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What Is Raisin Wine?

By Emily Pate
Updated May 16, 2024
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Raisin wine, also called straw wine, is a sweet wine made from grapes that have been laid or hung to dry, usually in the sun. The type of raisin, drying method and winemaking method can vary between wineries and regions. This beverage was traditionally made in parts of France and Northern Italy, but winemakers around the world had begun making this wine by the late 20th century.

The wine dates back to about 800 B.C., when it first appeared in Greek poetry. Hesiod, a poet, made reference to a raisin wine named Cypriot Manna. Winemakers twisted grape stems to prevent sap from reaching the fruit, causing it to dry, or they'd pick the fruit and lay it out to dry. The labor-intensive method changed little in many regions and artisan wineries, even into the 21st century. This drying process is so time consuming, and it produces few raisins, so quality raisin wine typically is expensive.

Typical raisin wine recipes feature little more than raisins, water, citrus juice or acid and sugar. A winemaker might add wine yeast to the recipe so he or she can sterilize the wine with a potassium or sodium metabisulfite tablet. The tablet sits in the wine for 24 hours, killing any harmful bacteria along with the natural yeast. Package yeast added back to the wine helps the wine ferment.

Straw wine is another common name for raisin wine, because the grapes are traditionally laid out on straw to dry in the sun. Wineries might hang, cover or rack grapes to dry, depending on their location. In Austria, for instance, regulations dictate that grapes for strohwein, or straw wine, must be laid out on straw or reed or hung on string to dry. They sit for several months before pressing. Other common names vary between countries and regions, including slamove vino in Czech Republic, vin de paille in France and commandaria in Greece.

Raisin wine's quality, sweetness and color largely depend on the type and quality of raisins used. Muscat and white raisins add only subtle caramel flavor and light hue, for instance, and dark raisins create a sweeter flavor and darker wine. The raisin cultivation, drying and manufacturing process also effect the wine. Early raisin wine featured naturally dried raisins with no preservatives, and commercial raisins used in the 20th and 21st centuries, especially in home wine making, sometimes had preservatives and an oil coating added, affecting the wine's flavor.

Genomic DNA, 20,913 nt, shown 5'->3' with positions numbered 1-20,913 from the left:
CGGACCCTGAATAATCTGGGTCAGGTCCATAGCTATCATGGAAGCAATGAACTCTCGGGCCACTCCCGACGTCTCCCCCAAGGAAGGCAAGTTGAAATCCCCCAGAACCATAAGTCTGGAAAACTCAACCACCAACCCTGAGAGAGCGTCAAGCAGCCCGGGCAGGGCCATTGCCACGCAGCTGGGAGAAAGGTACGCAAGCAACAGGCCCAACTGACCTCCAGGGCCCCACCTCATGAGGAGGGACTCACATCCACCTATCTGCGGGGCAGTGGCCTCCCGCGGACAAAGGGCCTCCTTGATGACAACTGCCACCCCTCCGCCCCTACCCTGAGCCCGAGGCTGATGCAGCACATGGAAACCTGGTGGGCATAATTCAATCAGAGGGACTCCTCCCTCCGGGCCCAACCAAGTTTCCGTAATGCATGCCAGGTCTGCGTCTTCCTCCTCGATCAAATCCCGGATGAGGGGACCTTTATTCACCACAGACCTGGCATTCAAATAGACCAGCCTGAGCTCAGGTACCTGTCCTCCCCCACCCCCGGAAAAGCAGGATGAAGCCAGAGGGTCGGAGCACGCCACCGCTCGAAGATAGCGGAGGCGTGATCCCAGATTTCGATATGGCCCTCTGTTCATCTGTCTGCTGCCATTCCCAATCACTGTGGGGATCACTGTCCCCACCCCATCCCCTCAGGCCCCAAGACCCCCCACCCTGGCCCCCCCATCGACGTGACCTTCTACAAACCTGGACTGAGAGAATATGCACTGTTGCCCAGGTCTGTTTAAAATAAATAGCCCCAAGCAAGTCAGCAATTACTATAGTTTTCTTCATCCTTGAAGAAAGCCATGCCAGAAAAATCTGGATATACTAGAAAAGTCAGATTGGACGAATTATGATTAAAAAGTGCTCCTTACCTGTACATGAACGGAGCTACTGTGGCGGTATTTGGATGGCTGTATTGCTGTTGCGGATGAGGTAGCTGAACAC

Winemakers also add raisins to other types of sweet, fruity wines. Raisins add body and texture to the wine, almost thickening it. The addition also makes the featured fruit flavor stand out and last longer on the tongue.

DelightedCooking is dedicated to providing accurate and trustworthy information. We carefully select reputable sources and employ a rigorous fact-checking process to maintain the highest standards. To learn more about our commitment to accuracy, read our editorial process.

Discussion Comments

By Viranty — On Feb 10, 2014

@RoyalSpyder - My advice to you is that next time you go out to a restaurant, aim for a non-alcoholic beverage. As Chmander states, they are some of the safest. Once you become comfortable with those, maybe you could try some of the stronger drinks. As an even better suggestion, try some of the "fruity" beverages, such as raisin wine. The flavor and sweetness are huge qualities, and the generally overpower what would essentially be bitter and pungent.

By Chmander — On Feb 09, 2014

Some alcoholic beverages are stronger than others, but one thing you need to know is that the "safest" beverages are those which aren't really that strong. For the less alcoholic drinks, you'd have to drink a lot before becoming intoxicated. However, some the stronger drinks, such as beer, aren't really recommended. Also, you're right about the article. It's very intriguing seeing how some of these wines are made.

By RoyalSpyder — On Feb 09, 2014

After reading this article, I was wondering, what is the safest kind of alcoholic beverage? I'm about to have my first drink soon, and I seriously don't want to overdo it. The article is very interesting, and it shows how not "alcoholic" beverages will cause you to become intoxicated. Does anyone have any tips or suggestions?

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